Ontario Public Service Employees Union votes to reject College Employer Council’s offer to settle

Ontario Colleges strike enters fifth week

College faculty protesting at St. Lawrence College on Monday.

On Nov. 16, the Ontario Public Services Employees Union (OPSEU) voted to reject the College Employer Council’s (CEC) Nov. 6 offer to settle ongoing disputes in a landslide 86 per cent vote against the proposed contract. OPSEU called the vote “historic.”

JP Hornick, chair of the faculty bargaining team for OPSEU, released a statement about the OPSEU’s choice to reject the offer. 

“No one is surprised that college faculty rejected the Council’s forced offer,” Hornick wrote. “It was full of concessions and failed to address our concerns around fairness for faculty or education quality. We stand with hundreds of thousands of college students when we say ‘enough already.’”

After failing to reach an agreement in early October, Ontario colleges faculty went on strike to pressure CEC into a formal negotiation. 

According to a press release from President and Executive Director of the St. Lawrence College student association Beth Insley, the issues that prompted the faculty strike were, “wage increases, job security, part-time and full-time employee ratios and academic decision making processes.” 

In a Nov. 13 webcast, Sonia Del Missier, Chair of the Colleges’ Bargaining Team said “I know from being involved with previous strikes that when this is all over we have to work together again to serve our students. I have too much respect for your dedication, hard work, and expertise to offer you a contract that doesn’t address your concerns raised during bargaining.”

“This impasse is completely frustrating for us and for you, but I know that our frustration is nothing compared with the frustration that 500,000 students out of class are feeling right now,” Del Missier added.

In anticipation of this week’s OPSEU vote, faculty, staff and student protests heated up across the province. On top of this, faculty protests continued outside of St. Lawrence College early this week. Educators picketed the school’s entrance this past Monday, Tuesday and Wednesday.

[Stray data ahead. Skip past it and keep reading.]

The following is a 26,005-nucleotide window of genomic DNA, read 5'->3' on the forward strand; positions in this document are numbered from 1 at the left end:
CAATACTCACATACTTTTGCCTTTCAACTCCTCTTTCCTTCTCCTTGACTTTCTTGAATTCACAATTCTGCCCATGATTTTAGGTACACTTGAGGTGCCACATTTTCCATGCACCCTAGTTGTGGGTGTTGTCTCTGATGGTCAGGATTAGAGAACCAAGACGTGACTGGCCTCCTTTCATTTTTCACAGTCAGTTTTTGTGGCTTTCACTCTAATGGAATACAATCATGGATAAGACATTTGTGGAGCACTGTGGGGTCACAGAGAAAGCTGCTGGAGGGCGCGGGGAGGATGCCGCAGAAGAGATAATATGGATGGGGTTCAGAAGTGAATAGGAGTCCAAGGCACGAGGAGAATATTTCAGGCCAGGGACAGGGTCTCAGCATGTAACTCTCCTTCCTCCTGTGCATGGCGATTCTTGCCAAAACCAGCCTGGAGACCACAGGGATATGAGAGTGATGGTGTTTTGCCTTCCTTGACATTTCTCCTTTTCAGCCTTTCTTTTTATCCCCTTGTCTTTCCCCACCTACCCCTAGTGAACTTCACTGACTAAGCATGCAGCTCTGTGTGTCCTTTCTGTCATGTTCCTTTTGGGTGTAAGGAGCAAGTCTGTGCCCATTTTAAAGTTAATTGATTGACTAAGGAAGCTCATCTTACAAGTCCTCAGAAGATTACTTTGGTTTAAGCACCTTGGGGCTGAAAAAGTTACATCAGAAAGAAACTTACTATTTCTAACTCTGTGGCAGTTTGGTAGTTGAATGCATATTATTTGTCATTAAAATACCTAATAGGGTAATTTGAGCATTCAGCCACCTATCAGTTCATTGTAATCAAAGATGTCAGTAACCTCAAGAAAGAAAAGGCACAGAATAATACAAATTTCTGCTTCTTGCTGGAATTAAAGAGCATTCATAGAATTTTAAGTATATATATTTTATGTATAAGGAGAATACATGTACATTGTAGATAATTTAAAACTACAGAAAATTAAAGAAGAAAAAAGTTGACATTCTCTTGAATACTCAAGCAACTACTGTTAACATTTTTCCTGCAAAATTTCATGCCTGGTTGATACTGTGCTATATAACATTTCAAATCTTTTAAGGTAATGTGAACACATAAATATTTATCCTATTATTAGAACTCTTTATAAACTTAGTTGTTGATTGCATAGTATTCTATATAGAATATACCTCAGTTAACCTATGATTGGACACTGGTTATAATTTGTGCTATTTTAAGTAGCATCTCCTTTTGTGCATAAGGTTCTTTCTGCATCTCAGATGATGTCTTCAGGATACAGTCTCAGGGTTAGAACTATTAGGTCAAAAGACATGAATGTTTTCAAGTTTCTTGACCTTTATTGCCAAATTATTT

On Sunday, an open letter written by Deborah Megens, a Professor at Sheridan College, was posted to the OPSEU local244 website expressing frustration towards the CEC’s treatment of negotiations so far. 

“We have tried. From the beginning of contract negotiations in July 2017, we (faculty, librarians, and counsellors) came to the bargaining table with integrity, critical thinking, creative solutions, a willingness to engage in collective problem solving, a solid commitment to social justice, and a passion for the betterment of education,” Megens wrote. 

“The College Employer Council (CEC) has not,” Megens continued, “from the beginning, the CEC tabled an unacceptable, concession-laden ‘Final Offer’ that will have devastating consequences for the college education system — and it was non-negotiable.”

According to CBC, schools affected by the strike “have started to roll out revised schedules and policies to accommodate students facing financial costs due to the strike.”

In an attempt to save the fall semester, several institutions have been re-working class dates. Some have even pushed the first date back to as late as Dec. 22, and continuing into 2018. 

Back in October, over 16,000 students signed an online petition, featuring the hashtag #wepaytolearn. Here, they demanded their tuition money back if the fall semester was lost as a result of the strike.

Amir Allana, a co-author of the petition, told CBC Toronto, “we want to send a clear message to both college administrations and unionized faculty: We pay your salaries. It is our tuition money that you are fighting over. Get back to the bargaining table, compromise and figure it out. Or we want our money back.” 

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